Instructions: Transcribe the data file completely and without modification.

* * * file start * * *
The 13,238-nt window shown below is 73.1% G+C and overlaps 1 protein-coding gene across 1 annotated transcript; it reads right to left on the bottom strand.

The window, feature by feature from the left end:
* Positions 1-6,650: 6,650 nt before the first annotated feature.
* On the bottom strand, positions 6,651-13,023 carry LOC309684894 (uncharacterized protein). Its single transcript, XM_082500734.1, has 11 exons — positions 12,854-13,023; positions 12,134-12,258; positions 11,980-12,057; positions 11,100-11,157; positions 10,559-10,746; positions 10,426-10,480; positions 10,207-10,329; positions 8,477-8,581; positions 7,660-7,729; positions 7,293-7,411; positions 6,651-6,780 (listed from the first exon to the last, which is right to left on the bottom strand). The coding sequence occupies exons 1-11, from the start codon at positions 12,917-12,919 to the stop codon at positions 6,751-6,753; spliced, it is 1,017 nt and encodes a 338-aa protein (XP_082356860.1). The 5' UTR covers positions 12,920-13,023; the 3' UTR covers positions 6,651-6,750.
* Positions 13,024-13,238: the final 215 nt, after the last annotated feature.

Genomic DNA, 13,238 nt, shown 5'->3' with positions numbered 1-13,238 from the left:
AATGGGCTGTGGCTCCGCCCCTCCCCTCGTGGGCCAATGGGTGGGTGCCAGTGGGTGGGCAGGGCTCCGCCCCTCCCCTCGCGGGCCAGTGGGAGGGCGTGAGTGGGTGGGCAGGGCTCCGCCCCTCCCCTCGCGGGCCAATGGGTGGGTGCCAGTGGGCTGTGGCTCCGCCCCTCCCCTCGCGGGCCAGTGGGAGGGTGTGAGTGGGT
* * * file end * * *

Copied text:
The 13,238-nt window shown below is 73.1% G+C and overlaps 1 protein-coding gene across 1 annotated transcript; it reads right to left on the bottom strand.

The window, feature by feature from the left end:
* Positions 1-6,650: 6,650 nt before the first annotated feature.
* On the bottom strand, positions 6,651-13,023 carry LOC309684894 (uncharacterized protein). Its single transcript, XM_082500734.1, has 11 exons — positions 12,854-13,023; positions 12,134-12,258; positions 11,980-12,057; positions 11,100-11,157; positions 10,559-10,746; positions 10,426-10,480; positions 10,207-10,329; positions 8,477-8,581; positions 7,660-7,729; positions 7,293-7,411; positions 6,651-6,780 (listed from the first exon to the last, which is right to left on the bottom strand). The coding sequence occupies exons 1-11, from the start codon at positions 12,917-12,919 to the stop codon at positions 6,751-6,753; spliced, it is 1,017 nt and encodes a 338-aa protein (XP_082356860.1). The 5' UTR covers positions 12,920-13,023; the 3' UTR covers positions 6,651-6,750.
* Positions 13,024-13,238: the final 215 nt, after the last annotated feature.

Genomic DNA, 13,238 nt, shown 5'->3' with positions numbered 1-13,238 from the left:
AATGGGCTGTGGCTCCGCCCCTCCCCTCGTGGGCCAATGGGTGGGTGCCAGTGGGTGGGCAGGGCTCCGCCCCTCCCCTCGCGGGCCAGTGGGAGGGCGTGAGTGGGTGGGCAGGGCTCCGCCCCTCCCCTCGCGGGCCAATGGGTGGGTGCCAGTGGGCTGTGGCTCCGCCCCTCCCCTCGCGGGCCAGTGGGAGGGTGTGAGTGGGT